Skip to main content

Panama - Our Early Days

For the first couple of days in Panama we did absolutely nothing, other than hit the beach, enjoy the sun and surf, eat and drink. Not a bad agenda for a holiday. The Decameron resort is about an hour and-a-half west of the canal in Cocle province on the shores of the Gulf of Panama. The country actually runs west to east as opposed to what one would think: bordering the Pacific one would expect to face west and be able to see some marvelous sunsets. Instead, the gorgeous skies occured in the morning, with the sun rising kinda in the southeast.

Mornings began around 6-6:30 with a walk on the beach to enjoy the sunrise, although most mornings my better half took a stroll while I enjoyed another hour's sleep!
Steps down the beach from the resort is Manuel Noriega's house. Now in total disrepair, the former dictator spent a lot of time at this beach house. When the U.S. came to oust the former general he fled to the Vatican's Embassy in Panama City, where U.S. troops finally drove him out after days of blaring rock and roll tunes at him!

Breakfast was a buffet-type affair, fresh fruit, juices, scrambled eggs, omelets, pancakes, French Toast, etc. The picture above was taken in the Panamai Restaurant and depicts an impressive ceramic mural above the fruit bar which - difficult to see in this pic - depicts both Panama's geographic highlights and rich and varied history and culture.

Then it was off to the beach around 9 o'clock or so to lounge about till late in the afternoon. These thatch-foofed umbrellas provided the only shade on the beach and it was quite comical to watch hundreds of people constantly moving their deck chairs throughout the day to follow the shade as the sun moved east to west over the beach. Bars are steps away from the beach where, juices, pop and beer are available. We brought our own oversize thermal cups to keep our "lemonadas" in the morning and "cervezas" in the afternoon cold.

Activties at the beach included parasailing, kayaking, pedal/paddle boating, snorkelling and horseback riding. The problem with the latter were the road apples deposited all along the beach. One had to watch one's step on their way from the beach to the water for fear of stepping into horse poop.

In addition to beach as far as the eye could see, the resort had six swimming pools, one of which is pictured below
Once we'd soaked up enough sun, we ususally headed back to the room around 4:30 or so, picking up a cocktail or two along the way to enjoy on our balcony.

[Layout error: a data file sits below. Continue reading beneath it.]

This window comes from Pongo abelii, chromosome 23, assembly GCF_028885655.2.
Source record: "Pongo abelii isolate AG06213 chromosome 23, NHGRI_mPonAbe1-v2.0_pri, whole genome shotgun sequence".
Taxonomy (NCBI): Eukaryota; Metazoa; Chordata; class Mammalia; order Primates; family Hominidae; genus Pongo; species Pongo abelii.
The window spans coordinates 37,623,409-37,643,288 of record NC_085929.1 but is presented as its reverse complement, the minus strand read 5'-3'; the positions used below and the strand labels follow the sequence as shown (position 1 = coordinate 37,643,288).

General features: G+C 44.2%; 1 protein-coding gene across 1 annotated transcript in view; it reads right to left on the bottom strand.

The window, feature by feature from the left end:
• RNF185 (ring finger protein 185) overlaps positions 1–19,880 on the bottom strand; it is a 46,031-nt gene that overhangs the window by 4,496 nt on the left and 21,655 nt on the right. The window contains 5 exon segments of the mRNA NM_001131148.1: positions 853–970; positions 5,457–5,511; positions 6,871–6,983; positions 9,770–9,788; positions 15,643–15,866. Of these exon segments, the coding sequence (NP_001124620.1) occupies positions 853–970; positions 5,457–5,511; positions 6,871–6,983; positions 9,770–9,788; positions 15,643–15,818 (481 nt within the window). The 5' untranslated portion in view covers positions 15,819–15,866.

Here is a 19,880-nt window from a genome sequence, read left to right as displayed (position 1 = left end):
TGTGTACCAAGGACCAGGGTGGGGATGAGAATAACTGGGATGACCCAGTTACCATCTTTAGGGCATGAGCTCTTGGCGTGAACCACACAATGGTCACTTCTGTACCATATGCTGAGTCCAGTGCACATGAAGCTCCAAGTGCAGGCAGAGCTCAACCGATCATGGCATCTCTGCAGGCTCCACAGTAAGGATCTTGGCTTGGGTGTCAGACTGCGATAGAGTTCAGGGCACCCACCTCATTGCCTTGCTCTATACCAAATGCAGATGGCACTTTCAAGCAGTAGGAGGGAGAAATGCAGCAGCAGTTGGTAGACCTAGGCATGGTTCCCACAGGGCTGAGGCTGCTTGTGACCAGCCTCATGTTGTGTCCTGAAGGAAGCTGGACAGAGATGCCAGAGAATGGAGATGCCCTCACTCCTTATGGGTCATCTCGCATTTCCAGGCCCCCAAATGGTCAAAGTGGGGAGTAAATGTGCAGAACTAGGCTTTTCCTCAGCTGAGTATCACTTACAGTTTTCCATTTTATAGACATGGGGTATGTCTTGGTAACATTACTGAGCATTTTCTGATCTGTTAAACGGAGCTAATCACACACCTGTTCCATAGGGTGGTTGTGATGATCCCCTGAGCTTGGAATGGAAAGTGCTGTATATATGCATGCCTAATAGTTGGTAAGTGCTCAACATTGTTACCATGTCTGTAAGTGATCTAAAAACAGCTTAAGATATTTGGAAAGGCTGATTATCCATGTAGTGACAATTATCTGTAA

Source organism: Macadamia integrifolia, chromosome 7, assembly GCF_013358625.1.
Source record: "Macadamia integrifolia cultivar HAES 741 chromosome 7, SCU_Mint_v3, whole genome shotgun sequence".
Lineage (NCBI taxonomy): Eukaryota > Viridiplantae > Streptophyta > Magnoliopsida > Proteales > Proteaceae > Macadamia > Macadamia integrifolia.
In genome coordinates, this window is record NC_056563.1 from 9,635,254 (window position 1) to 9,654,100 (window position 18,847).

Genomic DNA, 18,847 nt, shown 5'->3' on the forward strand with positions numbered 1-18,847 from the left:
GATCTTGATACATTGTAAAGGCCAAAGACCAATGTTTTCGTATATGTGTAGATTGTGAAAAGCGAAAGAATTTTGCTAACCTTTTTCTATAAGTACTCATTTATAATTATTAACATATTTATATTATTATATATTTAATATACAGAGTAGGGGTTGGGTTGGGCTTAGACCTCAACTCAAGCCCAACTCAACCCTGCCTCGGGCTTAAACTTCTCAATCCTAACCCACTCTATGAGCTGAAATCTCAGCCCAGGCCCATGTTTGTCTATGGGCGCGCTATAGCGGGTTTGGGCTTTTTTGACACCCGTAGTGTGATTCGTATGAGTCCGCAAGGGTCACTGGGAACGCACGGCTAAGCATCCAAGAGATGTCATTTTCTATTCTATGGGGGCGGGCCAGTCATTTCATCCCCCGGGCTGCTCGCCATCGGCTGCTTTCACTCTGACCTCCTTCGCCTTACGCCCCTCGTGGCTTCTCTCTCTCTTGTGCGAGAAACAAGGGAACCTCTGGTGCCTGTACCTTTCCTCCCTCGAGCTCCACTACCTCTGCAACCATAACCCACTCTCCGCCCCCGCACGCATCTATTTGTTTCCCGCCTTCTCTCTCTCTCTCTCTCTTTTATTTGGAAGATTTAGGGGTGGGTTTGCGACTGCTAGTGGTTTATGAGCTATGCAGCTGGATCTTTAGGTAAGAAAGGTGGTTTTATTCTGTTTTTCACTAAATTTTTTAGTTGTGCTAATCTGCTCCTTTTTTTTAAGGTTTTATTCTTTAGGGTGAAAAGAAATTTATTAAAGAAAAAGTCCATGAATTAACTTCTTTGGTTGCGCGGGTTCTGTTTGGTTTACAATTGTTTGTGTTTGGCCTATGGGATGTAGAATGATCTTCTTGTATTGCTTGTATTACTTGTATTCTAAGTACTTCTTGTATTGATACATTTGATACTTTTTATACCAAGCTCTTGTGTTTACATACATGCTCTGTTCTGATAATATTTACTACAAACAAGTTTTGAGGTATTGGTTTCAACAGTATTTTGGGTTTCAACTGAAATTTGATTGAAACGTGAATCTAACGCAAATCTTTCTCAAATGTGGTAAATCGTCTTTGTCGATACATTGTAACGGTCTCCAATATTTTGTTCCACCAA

The one drawback of this place was the stairs. Built on a bluff, overlooking the ocean, the majority of rooms are on top of the bluff. One day I counted the steps from the beach to our room: 103 in all! Hence the need for cocktails once we got back to the room!!!
Then it was off to dinner, either at one of several large, buffet-style establishments or one of six or so full-service restaurants. For Christmas dinner we hit Tu Candela for seafood. I had shrimp while my better half had the fish - the whole fish.
Next: A Tour Through Panama City

Comments

Popular posts from this blog

My Back Pages - October

Well, folks, I read seven (count 'em) seven books in October. One I didn't finish but even at that I hit the magic number 50 I estimated for myself by the end of the year. The six books I successfully waded through were, firstly, What Happened, Hillary Clinton's book on her bid for the Presidency. I''m a bit of a political junkie so I get off on this stuff but still it kinda struck me as one long whine over losing.
Next up was the excellent Canyon of Dreams: The Magic and Music of Laurel Canyon. Laurel Canyon was the fabled area outside of Los Angeles where many musicians and artists lived. Known as a 60s enclave, the book takes a look at just who lived there over the last 80 years. A fascinating read.
Next up was Lightfoot, a biography of Canadian folk singer Gordon Lightfoot. He may have been responsible for some iconic folk songs but he was also quite the womanizer and boozer. Enough said.
Then I read Dan Brown's new tome Origin, the fifth in the Robert Lan…

My Back Pages - November

I know, I know, I know I should have reported in before now. But sometimes real life just gets in the way. I attempted 5 books in November. I say attempted because I slapped a big DNF (did not finish) on Neal Stephenson's Cryptonomicon. I just can't seem to get into this guy. It's the second or third of his I've given up on,

Not so the other four, starting with a biography of Stephen Stills called Change Partners. This followed by a hilarious biography of the guy responsible for National Lampoon called A Stupid and Futile Gesture - How Doug Kenney and National Lampoon Changed Comedy Forever.

I ended the month reading yet another biography, this one of the man behind Rolling Stone magazine,. It was called Sticky Fingers: The Life and Times of Jann Wenner and Rolling Stone Magazine. A fascinating read.

So last month I hit the magic number 50 I'd imagined for myself back in January. If I roll this month into my yearly total I'm at 54 books. And I still have Decem…